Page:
Leaving Myanmar

The fisherman's kids saying goodbye after giving us a life to shore

The fisherman’s kids saying goodbye after giving us a lift to shore

Today was a full day of travel as we left Myanmar and headed to Vietnam. We jumped ship (the Paukan 2007) at about 7:30am at the bridges near Sagaing. We would’ve been cutting things too fine with our early flights to wait until docking in Mandalay at 9am (which somehow slipped under the radar of 2 seasoned travel organisers and their travel agent!). But the impromptu problem solving by our guide on board was very impressive and even a bit exciting, the way he arranged for a boat to meet us and we hopped overboard and headed off on an adventure completely different to the other passengers. We were, however, very disappointed not to have seen anything of the fine city of Mandalay, but maybe next time.

The last minute organisation of the morning was indeed efficient and thorough, and there was a driver to meet our fishing boat as we walked our flimsy gangplank to shore, grateful for strong-armed fishermen to hoist our bags above their heads and carry them nimbly to the van. Even one of their wives was eager to help, and she was stronger than she looked!

Our driver and guide were a little disappointed that they had so little time to show us around, as we were eager not to be late for our flights. They obviously know more about Myanmar aviation punctuality than us, because we really could’ve added one or two more things to our morning before fronting up at the terminal. We were taken to the top of Sagaing Hill, an important religious site, with Soon U Ponya Shin Paya in all its shimmering glory at the top. Looking down on the lush hillside, peppered with more golden spires winking at us in the morning light through the mist was breathtaking – especially without the crowds that would descend on the temple within another half an hour.

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Our other minor detour on the way to the airport was U Bein’s Bridge, the world’s longest teak footbridge. This 1.2km curving stretch of weathered teak is quite regal in the dry season, with its poles raising the bridge high above the water level – in the wet season, apparently the gentle waves lap just under the floor boards.

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After our short relationship with our new guide and driver had ended, we had quite a long wait for our flight to Yangon. Got to love the job of maintaining an online travel diary for the world to see – there is never a dull moment in an airport lounge when trying to keep our adventures up to date!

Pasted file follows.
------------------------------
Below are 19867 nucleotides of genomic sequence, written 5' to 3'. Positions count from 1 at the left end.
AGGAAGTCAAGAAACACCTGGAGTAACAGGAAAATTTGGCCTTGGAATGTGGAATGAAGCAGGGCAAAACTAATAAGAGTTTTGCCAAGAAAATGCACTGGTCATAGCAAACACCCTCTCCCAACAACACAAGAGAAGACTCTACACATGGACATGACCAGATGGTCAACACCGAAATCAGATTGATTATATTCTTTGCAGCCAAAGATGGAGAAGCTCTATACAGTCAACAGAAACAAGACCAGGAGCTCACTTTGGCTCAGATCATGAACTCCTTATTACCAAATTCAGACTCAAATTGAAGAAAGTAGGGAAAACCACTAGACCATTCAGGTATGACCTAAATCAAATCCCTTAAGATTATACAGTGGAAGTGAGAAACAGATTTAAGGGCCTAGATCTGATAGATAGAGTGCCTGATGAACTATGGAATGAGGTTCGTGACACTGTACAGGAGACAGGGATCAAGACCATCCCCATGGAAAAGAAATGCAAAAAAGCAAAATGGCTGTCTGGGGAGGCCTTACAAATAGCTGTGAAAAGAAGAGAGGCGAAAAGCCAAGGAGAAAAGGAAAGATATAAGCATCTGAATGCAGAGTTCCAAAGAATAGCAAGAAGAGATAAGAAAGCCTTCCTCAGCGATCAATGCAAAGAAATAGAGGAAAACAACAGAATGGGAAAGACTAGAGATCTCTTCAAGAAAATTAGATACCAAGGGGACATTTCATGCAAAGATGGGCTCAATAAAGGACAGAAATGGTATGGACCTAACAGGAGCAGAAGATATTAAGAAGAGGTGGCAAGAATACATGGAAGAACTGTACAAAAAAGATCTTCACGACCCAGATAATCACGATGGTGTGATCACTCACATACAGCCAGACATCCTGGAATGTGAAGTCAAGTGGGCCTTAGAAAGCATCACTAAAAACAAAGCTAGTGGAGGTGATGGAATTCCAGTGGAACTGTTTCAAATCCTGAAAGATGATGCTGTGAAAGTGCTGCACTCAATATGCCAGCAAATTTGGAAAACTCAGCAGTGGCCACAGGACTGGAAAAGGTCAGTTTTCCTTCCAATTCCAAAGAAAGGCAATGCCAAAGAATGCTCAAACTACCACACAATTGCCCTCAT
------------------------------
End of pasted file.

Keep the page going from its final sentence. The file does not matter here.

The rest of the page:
On landing safely in Yangon, we were met with the familiar face of our original Yangon driver – a very handsome man, with a gigantic smile full of pristine white teeth. He knew we had a couple of hours to kill between flights, so rescued us from more tedious airport time by taking us to a local restaurant with truly outstanding food. The western loos even had a sign on the back of the door with a drawing asking people not to stand on their new toilet seat (obviously some are more comfortable squatting than sitting, I guess!).

After our meal we popped in to see two ‘white’ elephants in a small sanctuary a few minutes from the airport. They were really more a pinky grey, but obviously not the usual elephant colour. They made me a little sad actually, as they seemed to be doing a lot of swaying and ear flapping. I really hope that was just because workmen were banging about fixing their enclosure…

The 'white' elephants

The ‘white’ elephants

Yangon International Airport was an interesting place – very new, very empty and very grubby. People need to learn that mopping a floor that still has debris on it, is never going to get clean! Hanoi airport was another long wait (paying for a pre-approval visa online was a waste of time and money, really – it didn’t expedite things one jot!), and the luggage arrived an hour after the flight landed…maybe they knew how long visa processing would take and were trying to time it right? We fell in to bed at 12:30am!

Our travel agent on the Myanmar section of this trip was Kyaw Khaing at One Stop Myanmar. He handled all of our internal flights, transfers and tours. We were very impressed with his efficiency, helpfulness, excellent advice, friendliness and price!

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About bontaks

Nic is the the 'Bon' part of 'Bontaks.' Together we are Nic and John - two travel-addicted teachers who enjoy every opportunity to go places, meet people and experience life.

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